Nike Jumps After U.S. Sales Help Results Surpass EstimatesMatt Townsend
Nike Inc., the world’s largest sporting-goods maker, rose the most in almost six months after reporting earnings that topped analysts’ estimates, helped by demand in North America.
The shares increased 3.7 percent to $101.98 at the close in New York, the biggest gain since Sept. 26. Nike has jumped 29 percent in the past 12 months.
Net income in the quarter ended Feb. 28 rose 16 percent to $791 million, or 89 cents a share, from $682 million, or 75 cents, a year earlier, the Beaverton, Oregon-based company said Thursday in a statement. The average of 27 analysts’ estimates compiled by Bloomberg was 84 cents.
Nike has been on a roll after revamping its struggling China division, and benefiting from the trend of consumers wearing fashionable athletic wear and shoes as everyday items. That’s helped the company generate growth in mature markets such as North America, where sales increased 6 percent to $3.25 billion last quarter.
“Juggernaut.” That’s how Rob Plaza, an analyst at Key Private Bank, describes Nike’s results. “It’s really hard to bet against this company right now, and find a large-cap company to produce this kind of profitable growth.”
Key Bank, based in Cleveland, owns Nike shares.
The gains in North America, Nike’s largest market, will continue -- with orders for delivery from March through July rising 15 percent. Analysts estimated an 11.6 percent gain, on average, according to researcher Consensus Metrix.
Total orders rose 11 percent, excluding the effects of foreign-currency exchange-rate fluctuations. That topped estimates of 9.9 percent. The measure is closely watched because investors view it as a proxy for future sales.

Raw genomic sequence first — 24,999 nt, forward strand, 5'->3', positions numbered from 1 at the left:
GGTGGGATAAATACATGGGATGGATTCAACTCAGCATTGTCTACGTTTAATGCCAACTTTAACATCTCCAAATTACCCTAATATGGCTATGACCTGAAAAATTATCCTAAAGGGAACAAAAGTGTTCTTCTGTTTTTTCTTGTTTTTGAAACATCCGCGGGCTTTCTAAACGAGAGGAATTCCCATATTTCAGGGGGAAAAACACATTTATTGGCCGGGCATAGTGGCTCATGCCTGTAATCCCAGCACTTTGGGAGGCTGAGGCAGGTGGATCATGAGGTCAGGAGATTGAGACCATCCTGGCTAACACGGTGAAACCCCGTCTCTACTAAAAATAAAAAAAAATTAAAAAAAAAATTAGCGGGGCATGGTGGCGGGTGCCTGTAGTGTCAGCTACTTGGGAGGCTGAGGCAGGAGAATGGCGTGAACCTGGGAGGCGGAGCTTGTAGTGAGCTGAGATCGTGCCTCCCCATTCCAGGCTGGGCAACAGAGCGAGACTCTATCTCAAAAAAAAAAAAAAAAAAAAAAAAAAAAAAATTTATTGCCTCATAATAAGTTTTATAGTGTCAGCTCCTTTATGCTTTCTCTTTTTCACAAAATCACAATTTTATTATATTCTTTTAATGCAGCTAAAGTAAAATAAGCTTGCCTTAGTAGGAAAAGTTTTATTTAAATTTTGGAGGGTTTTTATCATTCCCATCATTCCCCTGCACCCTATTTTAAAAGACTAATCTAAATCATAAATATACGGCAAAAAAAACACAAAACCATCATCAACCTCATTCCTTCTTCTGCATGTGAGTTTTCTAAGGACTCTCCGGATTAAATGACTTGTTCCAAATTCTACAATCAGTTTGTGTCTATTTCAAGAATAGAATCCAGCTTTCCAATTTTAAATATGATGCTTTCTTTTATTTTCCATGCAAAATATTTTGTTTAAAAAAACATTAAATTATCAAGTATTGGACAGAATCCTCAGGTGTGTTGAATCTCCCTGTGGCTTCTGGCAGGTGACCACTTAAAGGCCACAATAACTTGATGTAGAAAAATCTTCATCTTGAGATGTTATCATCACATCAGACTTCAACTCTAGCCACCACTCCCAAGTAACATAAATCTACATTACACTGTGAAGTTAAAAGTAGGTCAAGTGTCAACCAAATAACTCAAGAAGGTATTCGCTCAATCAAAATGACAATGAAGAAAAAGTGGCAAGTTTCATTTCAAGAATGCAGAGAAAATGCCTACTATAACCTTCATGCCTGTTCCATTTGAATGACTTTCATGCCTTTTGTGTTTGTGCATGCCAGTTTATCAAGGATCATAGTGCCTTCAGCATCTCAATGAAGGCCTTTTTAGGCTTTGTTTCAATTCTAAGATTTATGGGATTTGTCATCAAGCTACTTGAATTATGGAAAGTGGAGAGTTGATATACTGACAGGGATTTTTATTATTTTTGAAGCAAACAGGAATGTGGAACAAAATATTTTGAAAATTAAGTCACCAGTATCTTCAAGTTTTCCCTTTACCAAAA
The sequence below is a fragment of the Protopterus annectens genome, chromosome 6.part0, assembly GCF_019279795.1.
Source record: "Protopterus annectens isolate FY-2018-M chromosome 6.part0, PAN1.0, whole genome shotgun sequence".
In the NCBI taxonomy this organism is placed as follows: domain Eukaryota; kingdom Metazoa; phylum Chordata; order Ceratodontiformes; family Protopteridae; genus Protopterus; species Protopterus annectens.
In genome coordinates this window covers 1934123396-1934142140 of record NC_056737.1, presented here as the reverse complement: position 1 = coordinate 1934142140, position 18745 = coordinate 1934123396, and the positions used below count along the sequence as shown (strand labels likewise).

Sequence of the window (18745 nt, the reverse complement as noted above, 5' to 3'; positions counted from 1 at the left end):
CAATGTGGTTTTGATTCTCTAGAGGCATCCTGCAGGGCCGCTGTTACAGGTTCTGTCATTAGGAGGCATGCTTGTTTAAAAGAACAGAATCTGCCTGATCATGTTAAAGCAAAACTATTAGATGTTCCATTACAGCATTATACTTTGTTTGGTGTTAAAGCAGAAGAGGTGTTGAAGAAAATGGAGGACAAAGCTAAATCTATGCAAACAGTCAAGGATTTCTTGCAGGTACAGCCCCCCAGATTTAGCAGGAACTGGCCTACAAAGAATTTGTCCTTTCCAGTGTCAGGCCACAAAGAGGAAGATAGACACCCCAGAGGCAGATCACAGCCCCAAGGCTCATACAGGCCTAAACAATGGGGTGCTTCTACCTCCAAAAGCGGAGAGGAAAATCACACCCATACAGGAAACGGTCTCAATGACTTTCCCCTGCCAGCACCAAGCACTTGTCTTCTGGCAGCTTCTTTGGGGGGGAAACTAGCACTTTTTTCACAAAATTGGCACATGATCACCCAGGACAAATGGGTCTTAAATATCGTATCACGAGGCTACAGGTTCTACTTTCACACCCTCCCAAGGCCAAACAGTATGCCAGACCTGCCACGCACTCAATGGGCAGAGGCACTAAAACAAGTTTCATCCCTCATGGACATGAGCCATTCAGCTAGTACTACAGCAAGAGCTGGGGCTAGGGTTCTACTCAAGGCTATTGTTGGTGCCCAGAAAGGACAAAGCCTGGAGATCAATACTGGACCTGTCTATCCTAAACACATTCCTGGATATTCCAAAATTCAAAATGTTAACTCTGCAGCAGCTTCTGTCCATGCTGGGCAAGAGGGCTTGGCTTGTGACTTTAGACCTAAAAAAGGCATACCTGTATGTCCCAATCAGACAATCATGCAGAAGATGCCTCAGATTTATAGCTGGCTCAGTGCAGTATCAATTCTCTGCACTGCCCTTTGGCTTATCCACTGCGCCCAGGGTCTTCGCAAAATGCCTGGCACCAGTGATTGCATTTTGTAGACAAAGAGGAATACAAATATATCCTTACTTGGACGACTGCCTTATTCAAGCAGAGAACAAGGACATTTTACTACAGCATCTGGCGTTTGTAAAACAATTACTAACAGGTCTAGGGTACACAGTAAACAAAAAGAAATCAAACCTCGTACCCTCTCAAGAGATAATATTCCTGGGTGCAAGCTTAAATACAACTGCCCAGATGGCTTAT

The China division also bounced back. Revenue rose 15 percent and orders advanced 22 percent, topping an estimate for a 13 percent gain.
Nike is taking advantage of missteps at Adidas AG, the No. 2 supplier of sports gear. After years of losing market share, the Herzogenaurach, Germany-based company is looking for a replacement for Chief Executive Officer Herbert Hainer. Next week, the company is expected to announce a turnaround plan.
Total revenue advanced 7 percent to $7.5 billion. That missed the $7.6 billion average of analysts’ estimates.
Delayed shipments caused by the slowdown at U.S. West Coast ports reduced sales in the period, and it will take a few quarters to get the flow of products back to normal, Nike said.
The strength of the U.S. dollar continued to weigh on Nike’s results overseas, where it generates more than half its revenue. Sales in western Europe gained 10 percent last quarter. Without the Euro’s weakness against the dollar, they would have advanced 21 percent.
The strong dollar will hurt sales, gross margin and profit next fiscal year, Don Blair, Nike’s chief financial officer, said on a conference call Thursday. Revenue will gain in the mid-single percentage range. Analysts were projecting growth of 7.5 percent. Earnings per share will increase a maximum at a low-double digit percentage. Analysts expected a 13 percent advance.
“Foreign currency headwinds have intensified,” CEO Mark Parker said on the call. “This is the environment that all companies now operate, and Nike is not immune.”